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GOP did little to head off election thumpin'
GOP did little to head off Election Day disaster.

 If Secretary of Defense Donald H. Rumsfeld had left sooner, would the results have been different on Election Day?
HARAZ N. GHANBARI/ASSOCIATED PRESS
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RICHARD AMRHINE
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Date published: 11/19/2006

By Richard Amrhine

ANEIGHBOR ASKED me how I thought the election would have turned out if Secretary of Defense Donald Rumsfeld had been ousted before the election rather than after.

That's a good question. I'm sure Republicans across the country are repeating "hindsight is 20/20" in their sleep. Firing members of the Cabinet always makes an impact, and letting Rumsfeld go would have made a whopping October surprise that could have changed the course of the election.

Everyone on the planet saw this drubbing coming, but, as with Katrina, the administration did nothing of consequence as calamity closed in. Republicans did spend tons of money on eleventh hour television attack ads, and on automated phone calls that backfired. Oh, the administration also excised "stay the course" from its rhetorical phraseology. Talk about too little, too late.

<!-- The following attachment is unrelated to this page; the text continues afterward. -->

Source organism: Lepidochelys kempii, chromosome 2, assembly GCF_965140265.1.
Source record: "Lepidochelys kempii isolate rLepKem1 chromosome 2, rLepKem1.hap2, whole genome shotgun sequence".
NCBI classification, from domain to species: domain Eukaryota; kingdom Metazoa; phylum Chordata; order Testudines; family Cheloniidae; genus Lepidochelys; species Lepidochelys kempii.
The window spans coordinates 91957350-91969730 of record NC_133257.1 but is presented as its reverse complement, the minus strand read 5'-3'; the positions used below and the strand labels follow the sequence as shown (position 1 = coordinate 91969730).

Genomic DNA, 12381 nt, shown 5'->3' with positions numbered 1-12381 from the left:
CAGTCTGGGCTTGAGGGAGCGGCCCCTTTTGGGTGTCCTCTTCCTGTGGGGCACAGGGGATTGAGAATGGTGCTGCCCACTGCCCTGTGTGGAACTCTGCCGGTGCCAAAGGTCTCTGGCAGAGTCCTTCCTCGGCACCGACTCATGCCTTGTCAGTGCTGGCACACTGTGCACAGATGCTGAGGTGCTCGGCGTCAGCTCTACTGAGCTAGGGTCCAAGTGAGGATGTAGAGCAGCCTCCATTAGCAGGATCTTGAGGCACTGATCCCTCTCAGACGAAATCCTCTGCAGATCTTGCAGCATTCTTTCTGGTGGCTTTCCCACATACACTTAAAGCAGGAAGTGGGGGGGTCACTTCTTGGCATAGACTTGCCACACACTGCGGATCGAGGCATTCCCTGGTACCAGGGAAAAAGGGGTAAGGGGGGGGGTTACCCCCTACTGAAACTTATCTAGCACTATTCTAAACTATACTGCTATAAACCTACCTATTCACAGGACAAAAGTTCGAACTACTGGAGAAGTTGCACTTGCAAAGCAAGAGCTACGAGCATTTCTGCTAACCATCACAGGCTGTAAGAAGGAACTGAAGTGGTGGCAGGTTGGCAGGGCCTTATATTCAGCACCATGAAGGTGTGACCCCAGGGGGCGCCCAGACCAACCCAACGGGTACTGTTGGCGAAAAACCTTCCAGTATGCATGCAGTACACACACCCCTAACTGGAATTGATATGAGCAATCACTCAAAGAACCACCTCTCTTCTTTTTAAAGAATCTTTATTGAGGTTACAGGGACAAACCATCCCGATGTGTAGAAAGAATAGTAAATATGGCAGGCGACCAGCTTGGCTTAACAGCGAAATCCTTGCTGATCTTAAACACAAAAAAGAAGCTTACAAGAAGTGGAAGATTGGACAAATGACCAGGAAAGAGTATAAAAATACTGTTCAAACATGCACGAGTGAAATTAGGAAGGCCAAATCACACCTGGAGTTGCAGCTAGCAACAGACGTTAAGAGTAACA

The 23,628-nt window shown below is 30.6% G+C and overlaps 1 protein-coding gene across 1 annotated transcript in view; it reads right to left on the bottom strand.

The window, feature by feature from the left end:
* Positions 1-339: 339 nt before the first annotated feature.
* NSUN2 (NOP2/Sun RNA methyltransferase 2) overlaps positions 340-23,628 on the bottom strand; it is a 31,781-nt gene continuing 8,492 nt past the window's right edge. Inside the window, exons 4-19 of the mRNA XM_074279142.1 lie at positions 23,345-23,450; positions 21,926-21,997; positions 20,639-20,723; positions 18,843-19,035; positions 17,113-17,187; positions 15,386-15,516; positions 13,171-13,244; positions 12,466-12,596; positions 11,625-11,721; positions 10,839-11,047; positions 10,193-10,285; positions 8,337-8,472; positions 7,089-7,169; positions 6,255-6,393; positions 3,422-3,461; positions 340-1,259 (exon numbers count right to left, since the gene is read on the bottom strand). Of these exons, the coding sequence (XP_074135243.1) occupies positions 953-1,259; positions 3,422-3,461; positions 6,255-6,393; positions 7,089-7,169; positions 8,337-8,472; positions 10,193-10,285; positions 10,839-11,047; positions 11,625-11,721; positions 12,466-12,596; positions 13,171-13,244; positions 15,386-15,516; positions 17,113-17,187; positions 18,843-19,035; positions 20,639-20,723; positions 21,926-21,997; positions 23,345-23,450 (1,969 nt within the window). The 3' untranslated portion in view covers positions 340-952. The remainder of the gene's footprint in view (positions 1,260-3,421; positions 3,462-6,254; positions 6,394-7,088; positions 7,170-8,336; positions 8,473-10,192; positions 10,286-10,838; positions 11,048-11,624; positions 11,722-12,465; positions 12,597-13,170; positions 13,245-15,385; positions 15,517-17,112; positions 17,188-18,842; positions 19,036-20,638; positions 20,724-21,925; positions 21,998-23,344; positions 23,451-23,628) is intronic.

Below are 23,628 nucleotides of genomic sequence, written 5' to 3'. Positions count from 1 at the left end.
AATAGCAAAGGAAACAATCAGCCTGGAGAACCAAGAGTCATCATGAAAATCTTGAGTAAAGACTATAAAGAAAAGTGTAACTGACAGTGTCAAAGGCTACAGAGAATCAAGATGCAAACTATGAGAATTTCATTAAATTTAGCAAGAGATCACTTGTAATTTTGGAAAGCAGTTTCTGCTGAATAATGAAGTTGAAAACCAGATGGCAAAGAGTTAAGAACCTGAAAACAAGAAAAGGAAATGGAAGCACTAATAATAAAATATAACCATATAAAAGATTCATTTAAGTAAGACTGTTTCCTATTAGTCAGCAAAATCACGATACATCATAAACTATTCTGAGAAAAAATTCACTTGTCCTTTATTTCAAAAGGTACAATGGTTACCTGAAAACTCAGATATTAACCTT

President Bush went on a last-minute campaign-trail blitz that had GOP candidates sprinting the other way. That complemented Deputy Chief of Staff Karl Rove's "strategy" of offering smug, upbeat election forecasts, sounding like Chicken Little's alter ego: We are going to do everything in our power to ignore the fact that the sky really is falling.

It fell, all right--and it might have fallen on Rove, the man referred to as "Bush's brain." Hmmm.

As just about every election postmortem has revealed, the reasons for this GOP Election Day disaster were manifold, with the president's usual dumbbell demeanor high on the list. But in the end it all came down to Iraq. The administration failed to acknowledge that American voters demand accountability when their military men and women are dying abroad.

No one is saying that nearly 3,000 Americans have lost their lives in vain--but let's see some progress in the post-"mission accomplished" era.

Let's give the troops the opportunity to succeed, or at least articulate a feasible plan. Did we really think that once Saddam Hussein was deposed, Iraqis would be lining the streets tossing flowers to our troops? Maybe the president actually thought that.

The administration and party regulars have tried to confuse the issue, telling us that if we are against the war, we're failing to support our troops. That's a crock. The fact that Americans love their country, but keep a wary eye on their government and its policies, is what we're all about.

And that's what happened on Nov. 7.


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